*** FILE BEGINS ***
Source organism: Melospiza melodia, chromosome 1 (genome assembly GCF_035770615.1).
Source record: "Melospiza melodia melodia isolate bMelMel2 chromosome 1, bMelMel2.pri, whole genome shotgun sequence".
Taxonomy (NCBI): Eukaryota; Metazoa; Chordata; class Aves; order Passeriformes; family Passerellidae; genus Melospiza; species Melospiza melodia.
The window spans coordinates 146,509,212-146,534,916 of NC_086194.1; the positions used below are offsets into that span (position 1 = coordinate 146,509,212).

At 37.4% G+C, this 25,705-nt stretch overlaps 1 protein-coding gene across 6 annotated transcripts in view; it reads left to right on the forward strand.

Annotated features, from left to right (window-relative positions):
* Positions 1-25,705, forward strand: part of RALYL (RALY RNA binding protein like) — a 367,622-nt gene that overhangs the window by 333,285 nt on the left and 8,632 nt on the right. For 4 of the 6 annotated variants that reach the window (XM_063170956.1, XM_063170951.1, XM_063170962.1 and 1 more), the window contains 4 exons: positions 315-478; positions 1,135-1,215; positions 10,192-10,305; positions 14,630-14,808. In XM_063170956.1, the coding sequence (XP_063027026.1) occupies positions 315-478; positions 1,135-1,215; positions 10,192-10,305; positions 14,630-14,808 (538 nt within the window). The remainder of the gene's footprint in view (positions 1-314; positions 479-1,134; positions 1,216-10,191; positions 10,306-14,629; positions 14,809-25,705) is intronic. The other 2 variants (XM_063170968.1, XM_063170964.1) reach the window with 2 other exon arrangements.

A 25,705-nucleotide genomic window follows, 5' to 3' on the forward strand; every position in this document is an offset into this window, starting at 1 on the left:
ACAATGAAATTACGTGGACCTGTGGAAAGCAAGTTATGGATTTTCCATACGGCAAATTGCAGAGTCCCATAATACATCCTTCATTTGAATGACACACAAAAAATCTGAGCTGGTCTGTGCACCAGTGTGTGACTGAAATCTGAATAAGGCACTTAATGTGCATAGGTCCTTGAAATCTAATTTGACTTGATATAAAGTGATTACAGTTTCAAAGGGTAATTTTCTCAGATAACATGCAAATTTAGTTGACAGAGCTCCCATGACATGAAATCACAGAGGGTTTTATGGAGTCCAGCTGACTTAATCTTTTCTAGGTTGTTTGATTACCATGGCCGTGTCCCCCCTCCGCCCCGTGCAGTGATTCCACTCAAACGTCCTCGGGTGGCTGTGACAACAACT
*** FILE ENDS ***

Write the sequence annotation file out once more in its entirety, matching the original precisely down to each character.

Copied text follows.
Source organism: Melospiza melodia, chromosome 1 (genome assembly GCF_035770615.1).
Source record: "Melospiza melodia melodia isolate bMelMel2 chromosome 1, bMelMel2.pri, whole genome shotgun sequence".
Taxonomy (NCBI): Eukaryota; Metazoa; Chordata; class Aves; order Passeriformes; family Passerellidae; genus Melospiza; species Melospiza melodia.
The window spans coordinates 146,509,212-146,534,916 of NC_086194.1; the positions used below are offsets into that span (position 1 = coordinate 146,509,212).

At 37.4% G+C, this 25,705-nt stretch overlaps 1 protein-coding gene across 6 annotated transcripts in view; it reads left to right on the forward strand.

Annotated features, from left to right (window-relative positions):
* Positions 1-25,705, forward strand: part of RALYL (RALY RNA binding protein like) — a 367,622-nt gene that overhangs the window by 333,285 nt on the left and 8,632 nt on the right. For 4 of the 6 annotated variants that reach the window (XM_063170956.1, XM_063170951.1, XM_063170962.1 and 1 more), the window contains 4 exons: positions 315-478; positions 1,135-1,215; positions 10,192-10,305; positions 14,630-14,808. In XM_063170956.1, the coding sequence (XP_063027026.1) occupies positions 315-478; positions 1,135-1,215; positions 10,192-10,305; positions 14,630-14,808 (538 nt within the window). The remainder of the gene's footprint in view (positions 1-314; positions 479-1,134; positions 1,216-10,191; positions 10,306-14,629; positions 14,809-25,705) is intronic. The other 2 variants (XM_063170968.1, XM_063170964.1) reach the window with 2 other exon arrangements.

A 25,705-nucleotide genomic window follows, 5' to 3' on the forward strand; every position in this document is an offset into this window, starting at 1 on the left:
ACAATGAAATTACGTGGACCTGTGGAAAGCAAGTTATGGATTTTCCATACGGCAAATTGCAGAGTCCCATAATACATCCTTCATTTGAATGACACACAAAAAATCTGAGCTGGTCTGTGCACCAGTGTGTGACTGAAATCTGAATAAGGCACTTAATGTGCATAGGTCCTTGAAATCTAATTTGACTTGATATAAAGTGATTACAGTTTCAAAGGGTAATTTTCTCAGATAACATGCAAATTTAGTTGACAGAGCTCCCATGACATGAAATCACAGAGGGTTTTATGGAGTCCAGCTGACTTAATCTTTTCTAGGTTGTTTGATTACCATGGCCGTGTCCCCCCTCCGCCCCGTGCAGTGATTCCACTCAAACGTCCTCGGGTGGCTGTGACAACAACT